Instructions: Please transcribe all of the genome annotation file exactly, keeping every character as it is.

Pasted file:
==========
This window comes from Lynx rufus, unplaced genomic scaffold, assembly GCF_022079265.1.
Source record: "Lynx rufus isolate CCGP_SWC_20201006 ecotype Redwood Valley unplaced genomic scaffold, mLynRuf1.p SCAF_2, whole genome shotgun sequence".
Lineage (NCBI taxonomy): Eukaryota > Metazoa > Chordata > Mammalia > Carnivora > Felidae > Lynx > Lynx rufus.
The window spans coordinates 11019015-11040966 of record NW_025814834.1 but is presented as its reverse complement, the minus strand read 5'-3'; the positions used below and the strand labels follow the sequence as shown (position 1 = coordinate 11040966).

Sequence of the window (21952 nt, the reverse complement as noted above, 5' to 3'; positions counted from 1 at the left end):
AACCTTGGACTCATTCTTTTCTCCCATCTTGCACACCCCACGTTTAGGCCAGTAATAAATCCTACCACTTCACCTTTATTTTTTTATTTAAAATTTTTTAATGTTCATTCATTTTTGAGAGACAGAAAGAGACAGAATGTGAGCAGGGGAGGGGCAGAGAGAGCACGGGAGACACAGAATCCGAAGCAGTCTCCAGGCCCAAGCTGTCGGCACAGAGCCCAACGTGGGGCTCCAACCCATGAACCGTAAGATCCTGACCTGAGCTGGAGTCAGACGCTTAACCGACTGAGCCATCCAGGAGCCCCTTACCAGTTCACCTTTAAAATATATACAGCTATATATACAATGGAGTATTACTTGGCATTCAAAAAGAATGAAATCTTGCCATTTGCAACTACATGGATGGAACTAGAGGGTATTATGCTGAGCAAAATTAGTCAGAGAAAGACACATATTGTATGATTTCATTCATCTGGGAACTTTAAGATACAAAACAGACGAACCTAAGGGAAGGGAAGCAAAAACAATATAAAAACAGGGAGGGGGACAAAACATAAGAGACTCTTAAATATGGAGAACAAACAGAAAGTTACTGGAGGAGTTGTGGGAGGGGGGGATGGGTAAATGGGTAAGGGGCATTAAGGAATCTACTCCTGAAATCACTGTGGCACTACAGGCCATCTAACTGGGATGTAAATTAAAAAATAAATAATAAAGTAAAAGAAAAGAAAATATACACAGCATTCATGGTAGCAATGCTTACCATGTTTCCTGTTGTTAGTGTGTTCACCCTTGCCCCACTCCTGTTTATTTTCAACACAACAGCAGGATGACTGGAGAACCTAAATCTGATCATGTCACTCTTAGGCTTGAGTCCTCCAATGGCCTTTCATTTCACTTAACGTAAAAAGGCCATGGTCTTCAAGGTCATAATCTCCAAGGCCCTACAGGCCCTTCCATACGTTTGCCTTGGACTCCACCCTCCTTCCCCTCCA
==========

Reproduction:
This window comes from Lynx rufus, unplaced genomic scaffold, assembly GCF_022079265.1.
Source record: "Lynx rufus isolate CCGP_SWC_20201006 ecotype Redwood Valley unplaced genomic scaffold, mLynRuf1.p SCAF_2, whole genome shotgun sequence".
Lineage (NCBI taxonomy): Eukaryota > Metazoa > Chordata > Mammalia > Carnivora > Felidae > Lynx > Lynx rufus.
The window spans coordinates 11019015-11040966 of record NW_025814834.1 but is presented as its reverse complement, the minus strand read 5'-3'; the positions used below and the strand labels follow the sequence as shown (position 1 = coordinate 11040966).

Sequence of the window (21952 nt, the reverse complement as noted above, 5' to 3'; positions counted from 1 at the left end):
AACCTTGGACTCATTCTTTTCTCCCATCTTGCACACCCCACGTTTAGGCCAGTAATAAATCCTACCACTTCACCTTTATTTTTTTATTTAAAATTTTTTAATGTTCATTCATTTTTGAGAGACAGAAAGAGACAGAATGTGAGCAGGGGAGGGGCAGAGAGAGCACGGGAGACACAGAATCCGAAGCAGTCTCCAGGCCCAAGCTGTCGGCACAGAGCCCAACGTGGGGCTCCAACCCATGAACCGTAAGATCCTGACCTGAGCTGGAGTCAGACGCTTAACCGACTGAGCCATCCAGGAGCCCCTTACCAGTTCACCTTTAAAATATATACAGCTATATATACAATGGAGTATTACTTGGCATTCAAAAAGAATGAAATCTTGCCATTTGCAACTACATGGATGGAACTAGAGGGTATTATGCTGAGCAAAATTAGTCAGAGAAAGACACATATTGTATGATTTCATTCATCTGGGAACTTTAAGATACAAAACAGACGAACCTAAGGGAAGGGAAGCAAAAACAATATAAAAACAGGGAGGGGGACAAAACATAAGAGACTCTTAAATATGGAGAACAAACAGAAAGTTACTGGAGGAGTTGTGGGAGGGGGGGATGGGTAAATGGGTAAGGGGCATTAAGGAATCTACTCCTGAAATCACTGTGGCACTACAGGCCATCTAACTGGGATGTAAATTAAAAAATAAATAATAAAGTAAAAGAAAAGAAAATATACACAGCATTCATGGTAGCAATGCTTACCATGTTTCCTGTTGTTAGTGTGTTCACCCTTGCCCCACTCCTGTTTATTTTCAACACAACAGCAGGATGACTGGAGAACCTAAATCTGATCATGTCACTCTTAGGCTTGAGTCCTCCAATGGCCTTTCATTTCACTTAACGTAAAAAGGCCATGGTCTTCAAGGTCATAATCTCCAAGGCCCTACAGGCCCTTCCATACGTTTGCCTTGGACTCCACCCTCCTTCCCCTCCA